As of 2017, the City of Newport managed around 120 ash trees on public land (mostly along streets), many of which are in severe decline from the Emerald ash borer (EAB). Many of these are infested removals must be managed to maintain public safety.
For budget reasons and to avoid dramatic losses of canopy, the City will not remove all the dying ash at once. It will instead be done in phases over a number years. The largest concentration of these trees is in the East Row neighborhood, mostly along Washington Avenue (a reminder of why it is a poor practice to plant only one species along street segments).
In 2018, the 35+ ash trees in the worst condition or causing the highest risk to public safety were removed.
All remaining ash will be re-evaluated in 2019 for the next round of removals.
Thankfully we have a number of trees that are not showing signs of any infestation, as well as some trees that are being treated by the adjacent property owner on an ongoing basis. Please note that no healthy ash trees will be removed.
Figure 1: Location of all ash trees in Newport under public management as of 2017.
Residents are invited to review this Summary and Highlights of the Tree Ordinance.
The Importance of
In cities across the country, there are many residents who lament the presence of urban trees, citing a number of problems. The most common of which are that they are messy, damage sidewalks and are sources of potential property damage from falling limbs or total tree failure. However, thanks to new technology and modeling tools, trees have now been proven as valuable city infrastructure and critical to vibrant communities because of the benefits they provide, with benefits shown to outweigh the maintenance related work associated with trees.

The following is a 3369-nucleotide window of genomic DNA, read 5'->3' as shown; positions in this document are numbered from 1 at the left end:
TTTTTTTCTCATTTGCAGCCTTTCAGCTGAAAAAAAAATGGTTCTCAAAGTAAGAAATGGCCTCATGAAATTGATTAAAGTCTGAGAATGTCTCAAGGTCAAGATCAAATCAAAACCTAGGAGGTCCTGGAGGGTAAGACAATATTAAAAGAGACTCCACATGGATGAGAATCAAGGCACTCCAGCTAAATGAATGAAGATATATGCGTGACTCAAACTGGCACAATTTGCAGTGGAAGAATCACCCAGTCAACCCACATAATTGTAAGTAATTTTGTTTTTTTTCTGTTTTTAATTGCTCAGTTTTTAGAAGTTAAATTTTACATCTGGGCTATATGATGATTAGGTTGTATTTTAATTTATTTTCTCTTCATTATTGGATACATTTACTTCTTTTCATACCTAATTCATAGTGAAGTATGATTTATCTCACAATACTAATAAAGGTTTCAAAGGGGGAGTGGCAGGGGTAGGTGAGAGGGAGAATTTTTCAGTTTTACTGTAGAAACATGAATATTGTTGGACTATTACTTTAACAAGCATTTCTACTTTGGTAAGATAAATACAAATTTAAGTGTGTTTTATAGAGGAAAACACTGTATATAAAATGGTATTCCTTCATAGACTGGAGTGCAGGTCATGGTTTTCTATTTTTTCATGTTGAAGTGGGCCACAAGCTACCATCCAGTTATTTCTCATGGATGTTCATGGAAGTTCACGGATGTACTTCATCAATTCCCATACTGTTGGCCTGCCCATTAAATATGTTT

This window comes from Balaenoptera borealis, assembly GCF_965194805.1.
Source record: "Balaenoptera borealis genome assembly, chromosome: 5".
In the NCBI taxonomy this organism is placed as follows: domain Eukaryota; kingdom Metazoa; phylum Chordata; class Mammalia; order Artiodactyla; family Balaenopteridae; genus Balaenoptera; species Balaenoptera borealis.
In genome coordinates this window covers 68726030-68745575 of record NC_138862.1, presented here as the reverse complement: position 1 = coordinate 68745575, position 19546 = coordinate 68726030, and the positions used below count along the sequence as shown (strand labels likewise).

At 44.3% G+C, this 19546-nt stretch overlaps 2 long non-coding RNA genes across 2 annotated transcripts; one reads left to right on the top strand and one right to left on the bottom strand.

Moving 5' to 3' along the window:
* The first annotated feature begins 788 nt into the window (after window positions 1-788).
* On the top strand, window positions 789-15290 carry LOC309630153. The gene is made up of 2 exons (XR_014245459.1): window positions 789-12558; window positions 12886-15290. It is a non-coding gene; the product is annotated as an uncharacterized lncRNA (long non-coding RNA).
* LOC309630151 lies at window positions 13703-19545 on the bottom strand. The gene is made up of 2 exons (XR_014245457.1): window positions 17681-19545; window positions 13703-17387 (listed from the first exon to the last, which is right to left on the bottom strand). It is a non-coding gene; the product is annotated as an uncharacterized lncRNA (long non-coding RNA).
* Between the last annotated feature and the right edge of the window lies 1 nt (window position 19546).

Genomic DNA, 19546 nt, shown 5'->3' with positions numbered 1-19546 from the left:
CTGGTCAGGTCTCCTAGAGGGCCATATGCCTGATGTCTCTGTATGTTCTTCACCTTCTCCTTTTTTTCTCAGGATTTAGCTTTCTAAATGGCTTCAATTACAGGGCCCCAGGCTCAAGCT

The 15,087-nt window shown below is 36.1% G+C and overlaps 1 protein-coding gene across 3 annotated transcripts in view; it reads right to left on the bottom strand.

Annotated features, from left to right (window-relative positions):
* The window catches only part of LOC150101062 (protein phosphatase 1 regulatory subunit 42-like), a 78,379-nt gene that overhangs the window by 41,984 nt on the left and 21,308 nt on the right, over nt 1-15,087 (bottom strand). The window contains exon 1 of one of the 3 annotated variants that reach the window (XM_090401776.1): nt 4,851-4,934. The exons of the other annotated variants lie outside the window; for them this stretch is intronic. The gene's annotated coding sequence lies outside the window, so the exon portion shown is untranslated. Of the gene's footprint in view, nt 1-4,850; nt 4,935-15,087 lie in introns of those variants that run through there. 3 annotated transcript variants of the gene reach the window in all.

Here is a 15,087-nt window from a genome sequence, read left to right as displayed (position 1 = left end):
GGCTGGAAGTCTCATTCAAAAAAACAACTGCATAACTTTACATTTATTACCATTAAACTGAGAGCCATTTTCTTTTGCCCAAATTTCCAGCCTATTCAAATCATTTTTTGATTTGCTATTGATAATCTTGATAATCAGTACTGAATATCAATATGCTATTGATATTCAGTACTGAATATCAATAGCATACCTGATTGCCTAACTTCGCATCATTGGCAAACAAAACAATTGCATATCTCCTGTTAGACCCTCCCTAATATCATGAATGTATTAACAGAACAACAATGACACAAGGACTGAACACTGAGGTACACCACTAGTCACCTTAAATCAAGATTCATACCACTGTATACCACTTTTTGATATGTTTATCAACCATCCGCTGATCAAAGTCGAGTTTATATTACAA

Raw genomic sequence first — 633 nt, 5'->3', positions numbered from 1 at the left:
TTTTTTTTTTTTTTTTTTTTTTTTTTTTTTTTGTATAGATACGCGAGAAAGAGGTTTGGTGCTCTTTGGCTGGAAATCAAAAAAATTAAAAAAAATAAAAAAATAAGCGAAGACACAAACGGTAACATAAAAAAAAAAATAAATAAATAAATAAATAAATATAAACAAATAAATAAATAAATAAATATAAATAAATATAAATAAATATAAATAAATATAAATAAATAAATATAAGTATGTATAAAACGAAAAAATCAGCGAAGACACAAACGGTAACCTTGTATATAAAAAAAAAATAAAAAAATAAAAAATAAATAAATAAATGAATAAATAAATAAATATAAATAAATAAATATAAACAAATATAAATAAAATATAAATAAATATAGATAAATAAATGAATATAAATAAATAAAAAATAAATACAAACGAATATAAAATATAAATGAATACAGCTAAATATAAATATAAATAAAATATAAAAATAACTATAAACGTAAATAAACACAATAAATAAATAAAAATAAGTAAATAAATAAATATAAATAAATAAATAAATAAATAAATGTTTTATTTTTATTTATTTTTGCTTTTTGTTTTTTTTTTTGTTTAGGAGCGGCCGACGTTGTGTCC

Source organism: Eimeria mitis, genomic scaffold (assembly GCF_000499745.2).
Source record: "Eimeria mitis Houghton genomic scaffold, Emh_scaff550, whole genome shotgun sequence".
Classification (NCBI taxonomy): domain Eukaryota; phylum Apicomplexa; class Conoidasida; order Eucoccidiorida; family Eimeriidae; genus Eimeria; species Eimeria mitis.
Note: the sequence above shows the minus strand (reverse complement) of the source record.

Urban trees have proven to be an effective tool across multiple city management areas, including planning, economic development, public health, and sanitation. They have been proven to alleviate water and air pollution, improve public health, increase property value, and enhance the success of business districts.
On an annual basis, cities often see a strong return on investment related to tree costs and benefits. A recent five-city study found that cities accrued benefits ranging from $1.50–$3.00 for every dollar invested in trees (U.S. Environmental Protection Agency 2015).
Unlike man-made systems, trees are the only urban infrastructure that actually increase services and value over time. As trees mature, benefits increase exponentially, unlike more traditional city infrastructure such as roads and bridges that deteriorate with age.
The emerald ash borer (EAB) is a pest from Asia that has been killing ash trees in the US since it was found in 2002 near Detroit, MI. By 2009 it had migrated to our area (largely through sale of infested firewood). See the Figure 6 for the latest infestation map. Once infected, an ash tree can die within just 4-5 years, and often become extremely brittle and lose limbs well before death. Though treatment options do exist, they are expensive and must be reapplied regularly. To learn more about the emerald ash borer, visit: UK College of Agriculture.